Mrs Ashwin

Celebration of The Arts

vlcsnap-2018-03-15-12h41m45s8052-2vlcsnap-2018-03-15-12h44m10s672The afternoon started with singers from Years 3-9 performing a variety of songs ably accompanied by Mr Ashwin and, as always, we were grateful for his support. The variety of old and modern songs was well received by the audience. (Too well received in some cases, as the rendition of ‘Fly Me to the Moon’ has resulted in Mr Stocks singing and humming the first two lines (the only ones he knows) ever since.) The singing was followed by students reading poems and extracts on the theme of ‘Heroes and Villains’. The American accent from a Year 9’s rendition of ‘The Prince and Spiderman’ was well received by the students. The strong tradition of reading at Stoneygate continues and for some of those students it was the first time they had had the opportunity to take part in a performance.  The audience were tremendously supportive and everyone smashed it!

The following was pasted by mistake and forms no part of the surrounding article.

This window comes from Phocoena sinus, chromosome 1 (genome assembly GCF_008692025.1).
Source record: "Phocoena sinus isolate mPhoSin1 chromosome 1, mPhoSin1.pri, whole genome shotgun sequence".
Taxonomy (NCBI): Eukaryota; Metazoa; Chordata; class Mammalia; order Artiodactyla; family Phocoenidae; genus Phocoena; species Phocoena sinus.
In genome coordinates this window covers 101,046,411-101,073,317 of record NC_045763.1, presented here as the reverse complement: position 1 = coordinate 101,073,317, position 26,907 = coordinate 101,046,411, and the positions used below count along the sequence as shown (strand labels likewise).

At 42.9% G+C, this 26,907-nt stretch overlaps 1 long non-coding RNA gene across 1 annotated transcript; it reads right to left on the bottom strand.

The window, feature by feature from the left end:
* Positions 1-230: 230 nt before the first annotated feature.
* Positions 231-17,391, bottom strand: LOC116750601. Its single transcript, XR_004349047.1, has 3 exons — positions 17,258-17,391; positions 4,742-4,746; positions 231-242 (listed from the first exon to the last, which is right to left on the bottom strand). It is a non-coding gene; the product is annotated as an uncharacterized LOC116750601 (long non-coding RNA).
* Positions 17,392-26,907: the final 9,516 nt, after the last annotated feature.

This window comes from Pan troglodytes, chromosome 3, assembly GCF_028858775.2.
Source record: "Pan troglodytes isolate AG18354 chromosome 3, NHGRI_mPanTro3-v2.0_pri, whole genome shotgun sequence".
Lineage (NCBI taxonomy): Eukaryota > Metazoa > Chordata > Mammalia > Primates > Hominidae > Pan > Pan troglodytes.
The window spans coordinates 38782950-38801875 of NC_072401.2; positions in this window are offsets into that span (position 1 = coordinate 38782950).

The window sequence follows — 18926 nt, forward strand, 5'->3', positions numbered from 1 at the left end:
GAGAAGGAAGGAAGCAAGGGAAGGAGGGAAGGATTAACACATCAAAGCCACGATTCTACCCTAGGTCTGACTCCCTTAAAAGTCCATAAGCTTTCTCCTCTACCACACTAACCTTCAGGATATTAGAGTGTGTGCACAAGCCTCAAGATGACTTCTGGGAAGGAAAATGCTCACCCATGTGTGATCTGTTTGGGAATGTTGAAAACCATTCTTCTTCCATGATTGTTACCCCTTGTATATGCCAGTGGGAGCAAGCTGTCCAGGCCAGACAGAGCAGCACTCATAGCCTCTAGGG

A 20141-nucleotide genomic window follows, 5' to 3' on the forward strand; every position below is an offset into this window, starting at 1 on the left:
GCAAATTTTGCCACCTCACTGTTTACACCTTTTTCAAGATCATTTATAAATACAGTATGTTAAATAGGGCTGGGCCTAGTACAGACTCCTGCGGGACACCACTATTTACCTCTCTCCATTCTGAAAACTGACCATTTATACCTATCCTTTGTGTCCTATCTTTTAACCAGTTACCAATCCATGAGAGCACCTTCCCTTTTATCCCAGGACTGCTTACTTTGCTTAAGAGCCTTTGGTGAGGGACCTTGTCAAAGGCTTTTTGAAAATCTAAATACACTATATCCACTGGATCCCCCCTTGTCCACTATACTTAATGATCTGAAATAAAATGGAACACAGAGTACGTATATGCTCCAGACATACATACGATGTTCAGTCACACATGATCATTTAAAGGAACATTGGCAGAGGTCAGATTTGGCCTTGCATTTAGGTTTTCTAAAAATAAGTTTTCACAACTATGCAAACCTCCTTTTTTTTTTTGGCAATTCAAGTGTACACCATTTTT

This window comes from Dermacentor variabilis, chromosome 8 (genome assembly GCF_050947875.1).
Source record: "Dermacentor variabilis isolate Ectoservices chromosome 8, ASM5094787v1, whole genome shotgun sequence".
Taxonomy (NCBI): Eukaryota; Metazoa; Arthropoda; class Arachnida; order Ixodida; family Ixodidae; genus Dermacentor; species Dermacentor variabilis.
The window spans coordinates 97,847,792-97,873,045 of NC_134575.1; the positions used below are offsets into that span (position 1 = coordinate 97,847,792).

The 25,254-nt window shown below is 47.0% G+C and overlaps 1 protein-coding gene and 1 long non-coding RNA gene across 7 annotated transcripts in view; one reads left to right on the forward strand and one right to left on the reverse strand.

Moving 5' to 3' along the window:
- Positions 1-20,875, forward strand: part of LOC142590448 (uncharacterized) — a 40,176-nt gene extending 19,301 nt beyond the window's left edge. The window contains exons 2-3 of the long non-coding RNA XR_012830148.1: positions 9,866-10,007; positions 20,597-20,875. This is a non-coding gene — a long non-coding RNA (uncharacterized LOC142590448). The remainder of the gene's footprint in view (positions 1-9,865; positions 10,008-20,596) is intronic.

The interval saw parents touring the Art Room with refreshments provided, including cakes and fabulous pastries. This is fast becoming one of the highlights of the afternoon and Mrs Walters was on hand to discuss the Art on display.

The final part of the programme saw pupils reading extracts from their own stories in an attempt to encourage the audience to view the full versions in the Foyer. A revamp of Snow White, told in dual narration, was one of the highlights. The finale came as the instrumentalists took to the stage. Mrs Ashwin multi-tasked with accompanying the instrumentalists and announcing their pieces. The music was particularly impressive and rounded off with an accomplished piano performance.